It was seeking an interim injunction before a judicial review of the report, but the High Court ruled in favour of the Financial Reporting Council (FRC) disclosing all the details of the audit.
Philip Green is not a party to the proceedings, but following the collapse of the retailer which resulted in 11,000 jobs losses and sparked a parliamentary inquiry, MPs have called for his knighthood to be rescinded. Labour MP and chair of the Work and Pensions Select Committee, Frank Field described Green as the “unacceptable face of capitalism” and was in favour of the FRC releasing the full details of the report.
On 8 June 2018, Taveta was sent an advance copy of the Settlement Agreement and Particulars. It was given until 12 June to raise any accuracy concerns with the FRC. Taveta claimed it contained “alleged criticisms” and said it was not given the opportunity to respond.
The documents contain the regulatory body’s reasons for imposing a record £10m sanction on PricewaterhouseCoopers (PwC) and its audit partner, Stephen Denison, following the FRC’s investigation into the audit and financial statements of BHS for the year ending 30 August 2014.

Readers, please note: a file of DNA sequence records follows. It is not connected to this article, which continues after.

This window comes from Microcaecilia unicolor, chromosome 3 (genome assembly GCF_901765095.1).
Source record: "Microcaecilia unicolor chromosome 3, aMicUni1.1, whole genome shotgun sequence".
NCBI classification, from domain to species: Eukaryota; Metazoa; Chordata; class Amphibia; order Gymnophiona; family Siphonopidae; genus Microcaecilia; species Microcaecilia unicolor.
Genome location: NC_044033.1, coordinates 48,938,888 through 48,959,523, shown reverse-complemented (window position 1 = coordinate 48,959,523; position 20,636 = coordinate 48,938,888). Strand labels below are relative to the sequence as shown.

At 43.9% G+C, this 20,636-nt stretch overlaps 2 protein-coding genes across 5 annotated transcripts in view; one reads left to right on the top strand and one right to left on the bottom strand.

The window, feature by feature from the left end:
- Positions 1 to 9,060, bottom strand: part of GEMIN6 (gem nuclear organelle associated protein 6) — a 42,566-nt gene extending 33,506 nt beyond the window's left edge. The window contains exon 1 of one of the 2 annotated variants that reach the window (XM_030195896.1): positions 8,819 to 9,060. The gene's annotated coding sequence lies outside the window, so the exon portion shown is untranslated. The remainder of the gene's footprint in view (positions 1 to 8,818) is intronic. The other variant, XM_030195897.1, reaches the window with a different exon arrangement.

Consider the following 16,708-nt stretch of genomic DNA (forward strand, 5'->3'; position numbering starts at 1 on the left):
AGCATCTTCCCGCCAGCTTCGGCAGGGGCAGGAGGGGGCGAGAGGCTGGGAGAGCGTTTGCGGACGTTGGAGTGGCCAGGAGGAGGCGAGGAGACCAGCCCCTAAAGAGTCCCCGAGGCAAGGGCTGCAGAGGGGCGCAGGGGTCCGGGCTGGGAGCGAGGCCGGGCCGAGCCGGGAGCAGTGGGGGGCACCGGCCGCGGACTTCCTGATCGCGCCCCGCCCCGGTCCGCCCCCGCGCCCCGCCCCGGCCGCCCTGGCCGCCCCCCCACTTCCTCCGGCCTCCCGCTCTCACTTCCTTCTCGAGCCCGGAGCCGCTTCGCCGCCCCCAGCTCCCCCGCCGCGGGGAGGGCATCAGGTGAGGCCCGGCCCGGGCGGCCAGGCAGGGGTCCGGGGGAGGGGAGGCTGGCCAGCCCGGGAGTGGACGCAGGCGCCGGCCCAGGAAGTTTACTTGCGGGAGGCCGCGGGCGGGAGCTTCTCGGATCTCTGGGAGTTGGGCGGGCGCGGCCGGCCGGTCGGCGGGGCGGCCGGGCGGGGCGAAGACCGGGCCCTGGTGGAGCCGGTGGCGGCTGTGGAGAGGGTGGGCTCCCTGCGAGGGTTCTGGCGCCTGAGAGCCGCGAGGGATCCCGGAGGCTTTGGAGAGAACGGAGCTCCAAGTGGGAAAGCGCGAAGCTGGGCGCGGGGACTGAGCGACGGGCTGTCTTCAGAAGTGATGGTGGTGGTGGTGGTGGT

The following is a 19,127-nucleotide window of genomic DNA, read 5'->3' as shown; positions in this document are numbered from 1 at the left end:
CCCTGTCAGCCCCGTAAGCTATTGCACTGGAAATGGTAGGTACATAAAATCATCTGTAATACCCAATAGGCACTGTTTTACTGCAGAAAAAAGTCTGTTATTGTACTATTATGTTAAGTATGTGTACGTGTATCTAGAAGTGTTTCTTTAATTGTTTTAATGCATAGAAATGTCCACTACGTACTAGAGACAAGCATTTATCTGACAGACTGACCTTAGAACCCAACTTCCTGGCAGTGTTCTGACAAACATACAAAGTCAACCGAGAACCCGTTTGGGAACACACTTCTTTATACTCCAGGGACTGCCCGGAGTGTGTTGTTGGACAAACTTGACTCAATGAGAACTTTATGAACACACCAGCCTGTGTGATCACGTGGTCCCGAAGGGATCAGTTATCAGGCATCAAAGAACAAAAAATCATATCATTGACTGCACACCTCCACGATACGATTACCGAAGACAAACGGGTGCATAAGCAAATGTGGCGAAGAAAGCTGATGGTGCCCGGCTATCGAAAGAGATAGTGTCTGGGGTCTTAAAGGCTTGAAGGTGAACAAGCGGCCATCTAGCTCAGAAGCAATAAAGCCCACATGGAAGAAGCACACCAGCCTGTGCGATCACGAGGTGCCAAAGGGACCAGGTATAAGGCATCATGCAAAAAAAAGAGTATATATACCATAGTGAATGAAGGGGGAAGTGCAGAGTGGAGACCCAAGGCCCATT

Mr Justice Nickie ruled that Taveta demonstrated that there was a “serious issue” to be tried but said that the test for granting injunctions to public law cases were much stricter. The court was not satisfied that Taveta’s case was “exceptional” and so its application for an injunction was refused.
In June 2016, the FRC launched an investigation into PwC’s handling of the audit, two months after the retailer’s collapse. PwC signed BHS off as a “going concern” just before the retailer was sold for £1 to Dominic Chappell’s Retail Acquisitions.
PwC was fined £10m while Denison was fined £500,000 and barred from performing any audit work for 15 years. The fines were reduced by 35% to £6.5m and £325,000 respectively for early settlement.